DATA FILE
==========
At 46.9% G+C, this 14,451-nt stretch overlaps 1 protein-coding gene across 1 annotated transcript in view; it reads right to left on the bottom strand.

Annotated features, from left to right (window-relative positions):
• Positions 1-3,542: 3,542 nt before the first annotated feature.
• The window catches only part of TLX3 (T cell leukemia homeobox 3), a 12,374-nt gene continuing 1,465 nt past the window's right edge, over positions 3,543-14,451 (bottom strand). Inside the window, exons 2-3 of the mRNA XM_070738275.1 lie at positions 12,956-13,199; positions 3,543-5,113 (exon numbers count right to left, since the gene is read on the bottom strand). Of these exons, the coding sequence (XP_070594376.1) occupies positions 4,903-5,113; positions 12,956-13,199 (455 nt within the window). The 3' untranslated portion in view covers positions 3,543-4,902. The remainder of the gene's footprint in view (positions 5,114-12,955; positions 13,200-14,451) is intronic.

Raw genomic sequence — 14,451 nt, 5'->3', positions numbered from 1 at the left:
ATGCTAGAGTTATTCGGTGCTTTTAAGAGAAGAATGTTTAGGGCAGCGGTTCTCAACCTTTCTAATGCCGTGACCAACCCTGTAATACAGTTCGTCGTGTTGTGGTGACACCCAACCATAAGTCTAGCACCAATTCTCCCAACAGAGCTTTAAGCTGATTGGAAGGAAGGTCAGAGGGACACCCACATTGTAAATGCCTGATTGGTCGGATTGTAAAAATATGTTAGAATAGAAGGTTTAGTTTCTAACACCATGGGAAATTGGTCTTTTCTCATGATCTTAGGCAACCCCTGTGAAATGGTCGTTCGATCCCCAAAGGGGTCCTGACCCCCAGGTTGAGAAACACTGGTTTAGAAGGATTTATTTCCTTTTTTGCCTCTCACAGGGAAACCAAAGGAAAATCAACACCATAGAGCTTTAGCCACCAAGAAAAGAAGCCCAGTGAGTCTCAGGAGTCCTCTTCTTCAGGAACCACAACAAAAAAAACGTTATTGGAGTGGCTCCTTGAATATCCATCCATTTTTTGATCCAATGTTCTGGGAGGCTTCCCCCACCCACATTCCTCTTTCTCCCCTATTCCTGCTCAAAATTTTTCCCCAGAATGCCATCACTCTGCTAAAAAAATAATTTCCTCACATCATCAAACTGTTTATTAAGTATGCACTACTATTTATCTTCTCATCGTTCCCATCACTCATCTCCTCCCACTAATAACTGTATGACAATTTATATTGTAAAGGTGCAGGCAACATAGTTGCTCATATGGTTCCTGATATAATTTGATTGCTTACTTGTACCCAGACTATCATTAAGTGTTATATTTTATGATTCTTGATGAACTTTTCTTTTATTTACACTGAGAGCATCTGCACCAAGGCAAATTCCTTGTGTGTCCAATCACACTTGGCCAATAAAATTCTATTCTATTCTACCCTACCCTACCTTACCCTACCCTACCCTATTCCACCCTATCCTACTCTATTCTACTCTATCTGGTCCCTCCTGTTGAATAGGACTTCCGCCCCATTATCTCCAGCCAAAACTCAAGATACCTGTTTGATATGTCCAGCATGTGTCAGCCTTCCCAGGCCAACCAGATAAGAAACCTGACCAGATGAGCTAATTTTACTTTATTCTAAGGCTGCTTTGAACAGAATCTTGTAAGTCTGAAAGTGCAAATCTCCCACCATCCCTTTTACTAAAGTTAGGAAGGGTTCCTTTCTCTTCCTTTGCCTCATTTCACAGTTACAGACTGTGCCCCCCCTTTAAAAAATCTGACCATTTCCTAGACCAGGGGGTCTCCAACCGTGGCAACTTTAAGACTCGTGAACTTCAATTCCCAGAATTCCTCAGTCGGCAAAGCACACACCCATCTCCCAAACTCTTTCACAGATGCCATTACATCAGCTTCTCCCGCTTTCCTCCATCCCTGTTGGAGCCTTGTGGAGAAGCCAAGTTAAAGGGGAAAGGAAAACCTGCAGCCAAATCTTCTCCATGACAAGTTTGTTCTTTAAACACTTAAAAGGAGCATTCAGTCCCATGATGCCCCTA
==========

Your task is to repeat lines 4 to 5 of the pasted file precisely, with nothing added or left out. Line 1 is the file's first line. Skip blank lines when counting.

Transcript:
• The window catches only part of TLX3 (T cell leukemia homeobox 3), a 12,374-nt gene continuing 1,465 nt past the window's right edge, over positions 3,543-14,451 (bottom strand). Inside the window, exons 2-3 of the mRNA XM_070738275.1 lie at positions 12,956-13,199; positions 3,543-5,113 (exon numbers count right to left, since the gene is read on the bottom strand). Of these exons, the coding sequence (XP_070594376.1) occupies positions 4,903-5,113; positions 12,956-13,199 (455 nt within the window). The 3' untranslated portion in view covers positions 3,543-4,902. The remainder of the gene's footprint in view (positions 5,114-12,955; positions 13,200-14,451) is intronic.

Raw genomic sequence — 14,451 nt, 5'->3', positions numbered from 1 at the left: